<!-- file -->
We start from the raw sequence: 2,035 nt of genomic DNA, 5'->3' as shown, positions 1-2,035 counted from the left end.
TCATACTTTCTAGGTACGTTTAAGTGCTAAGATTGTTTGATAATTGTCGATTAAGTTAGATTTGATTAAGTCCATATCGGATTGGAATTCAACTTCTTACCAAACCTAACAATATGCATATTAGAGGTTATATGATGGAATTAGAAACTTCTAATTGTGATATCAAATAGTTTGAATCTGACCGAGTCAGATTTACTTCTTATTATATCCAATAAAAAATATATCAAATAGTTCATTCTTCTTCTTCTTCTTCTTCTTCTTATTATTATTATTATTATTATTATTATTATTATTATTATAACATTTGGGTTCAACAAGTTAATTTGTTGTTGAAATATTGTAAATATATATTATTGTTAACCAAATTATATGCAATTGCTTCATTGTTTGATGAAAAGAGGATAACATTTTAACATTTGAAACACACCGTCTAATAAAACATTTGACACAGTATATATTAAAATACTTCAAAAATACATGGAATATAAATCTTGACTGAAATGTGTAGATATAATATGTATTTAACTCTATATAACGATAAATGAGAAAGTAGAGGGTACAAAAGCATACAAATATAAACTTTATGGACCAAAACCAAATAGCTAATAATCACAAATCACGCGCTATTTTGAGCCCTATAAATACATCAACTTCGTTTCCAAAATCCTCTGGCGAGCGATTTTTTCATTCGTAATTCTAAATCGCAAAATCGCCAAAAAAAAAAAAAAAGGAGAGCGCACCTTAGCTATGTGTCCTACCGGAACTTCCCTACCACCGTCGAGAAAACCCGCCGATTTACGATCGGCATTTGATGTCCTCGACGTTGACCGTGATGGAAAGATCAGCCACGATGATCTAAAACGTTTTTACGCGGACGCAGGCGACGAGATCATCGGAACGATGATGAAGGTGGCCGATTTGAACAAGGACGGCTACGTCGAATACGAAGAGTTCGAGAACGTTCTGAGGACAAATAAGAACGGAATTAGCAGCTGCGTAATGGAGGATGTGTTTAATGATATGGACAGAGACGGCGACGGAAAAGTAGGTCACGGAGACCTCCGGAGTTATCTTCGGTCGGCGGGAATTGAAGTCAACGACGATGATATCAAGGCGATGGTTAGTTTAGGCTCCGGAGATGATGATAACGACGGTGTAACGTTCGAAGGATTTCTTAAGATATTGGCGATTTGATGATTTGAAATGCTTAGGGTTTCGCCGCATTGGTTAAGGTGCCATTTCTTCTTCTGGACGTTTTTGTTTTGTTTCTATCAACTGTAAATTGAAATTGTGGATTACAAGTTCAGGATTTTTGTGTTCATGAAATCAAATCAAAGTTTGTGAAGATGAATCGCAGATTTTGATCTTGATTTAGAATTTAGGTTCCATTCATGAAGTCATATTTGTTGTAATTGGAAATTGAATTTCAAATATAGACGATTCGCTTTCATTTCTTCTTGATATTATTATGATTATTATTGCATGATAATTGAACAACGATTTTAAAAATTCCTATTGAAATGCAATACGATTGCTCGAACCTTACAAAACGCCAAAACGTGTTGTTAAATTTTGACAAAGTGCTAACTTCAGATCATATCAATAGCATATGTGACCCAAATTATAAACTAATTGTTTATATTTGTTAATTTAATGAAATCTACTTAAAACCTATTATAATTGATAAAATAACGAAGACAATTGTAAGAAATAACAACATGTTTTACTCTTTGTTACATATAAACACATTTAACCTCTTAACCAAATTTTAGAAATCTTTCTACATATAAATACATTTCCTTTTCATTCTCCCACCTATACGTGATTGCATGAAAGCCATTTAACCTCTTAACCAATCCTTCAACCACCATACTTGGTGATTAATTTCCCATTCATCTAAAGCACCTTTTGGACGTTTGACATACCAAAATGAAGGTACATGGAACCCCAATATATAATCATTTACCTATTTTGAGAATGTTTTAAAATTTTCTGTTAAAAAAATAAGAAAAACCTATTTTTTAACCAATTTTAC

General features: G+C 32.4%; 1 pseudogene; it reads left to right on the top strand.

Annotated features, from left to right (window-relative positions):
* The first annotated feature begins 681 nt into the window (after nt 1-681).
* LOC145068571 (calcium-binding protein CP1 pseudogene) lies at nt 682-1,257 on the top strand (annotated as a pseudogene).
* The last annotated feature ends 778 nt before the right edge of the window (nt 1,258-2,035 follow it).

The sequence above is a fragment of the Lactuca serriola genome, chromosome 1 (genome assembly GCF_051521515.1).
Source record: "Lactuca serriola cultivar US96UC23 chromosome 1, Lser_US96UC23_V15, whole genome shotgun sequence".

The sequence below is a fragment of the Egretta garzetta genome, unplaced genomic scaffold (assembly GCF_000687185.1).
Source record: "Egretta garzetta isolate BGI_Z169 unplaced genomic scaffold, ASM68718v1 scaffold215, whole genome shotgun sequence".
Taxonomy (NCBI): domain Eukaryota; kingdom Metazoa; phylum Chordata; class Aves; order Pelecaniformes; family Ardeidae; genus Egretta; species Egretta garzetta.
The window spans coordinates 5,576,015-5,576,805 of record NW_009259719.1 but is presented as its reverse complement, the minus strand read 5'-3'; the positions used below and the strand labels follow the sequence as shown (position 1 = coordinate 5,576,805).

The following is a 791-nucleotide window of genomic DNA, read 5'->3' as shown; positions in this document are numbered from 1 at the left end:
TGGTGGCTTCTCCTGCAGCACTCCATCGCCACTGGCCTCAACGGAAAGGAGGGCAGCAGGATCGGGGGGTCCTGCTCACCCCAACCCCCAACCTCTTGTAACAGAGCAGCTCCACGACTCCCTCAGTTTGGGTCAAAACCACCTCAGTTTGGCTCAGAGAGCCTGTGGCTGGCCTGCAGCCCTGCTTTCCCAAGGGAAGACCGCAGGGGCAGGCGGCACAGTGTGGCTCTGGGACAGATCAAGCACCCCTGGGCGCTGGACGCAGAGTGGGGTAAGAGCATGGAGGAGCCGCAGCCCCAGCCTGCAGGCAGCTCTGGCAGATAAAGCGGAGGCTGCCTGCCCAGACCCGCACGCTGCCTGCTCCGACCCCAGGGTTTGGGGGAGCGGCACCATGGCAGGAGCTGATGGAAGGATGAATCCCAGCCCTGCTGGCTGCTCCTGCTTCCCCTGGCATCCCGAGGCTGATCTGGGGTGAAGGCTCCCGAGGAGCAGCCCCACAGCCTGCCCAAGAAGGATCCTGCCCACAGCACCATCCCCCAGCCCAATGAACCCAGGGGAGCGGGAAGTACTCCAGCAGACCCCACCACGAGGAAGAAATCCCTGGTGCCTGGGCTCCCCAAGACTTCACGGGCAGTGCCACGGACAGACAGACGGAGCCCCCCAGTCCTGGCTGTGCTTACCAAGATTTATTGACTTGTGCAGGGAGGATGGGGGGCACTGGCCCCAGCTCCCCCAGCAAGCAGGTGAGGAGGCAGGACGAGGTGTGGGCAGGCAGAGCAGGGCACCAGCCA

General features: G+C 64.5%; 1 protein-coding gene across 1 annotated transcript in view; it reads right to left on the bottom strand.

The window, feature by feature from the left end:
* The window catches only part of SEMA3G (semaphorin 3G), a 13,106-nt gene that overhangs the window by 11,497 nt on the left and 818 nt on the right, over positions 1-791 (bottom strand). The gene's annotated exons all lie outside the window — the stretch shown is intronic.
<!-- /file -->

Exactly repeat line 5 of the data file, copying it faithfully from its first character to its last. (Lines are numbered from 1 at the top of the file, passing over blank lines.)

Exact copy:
* The first annotated feature begins 681 nt into the window (after nt 1-681).